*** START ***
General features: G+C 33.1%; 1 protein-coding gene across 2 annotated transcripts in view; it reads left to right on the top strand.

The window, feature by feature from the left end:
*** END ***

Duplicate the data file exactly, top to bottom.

General features: G+C 33.1%; 1 protein-coding gene across 2 annotated transcripts in view; it reads left to right on the top strand.

The window, feature by feature from the left end: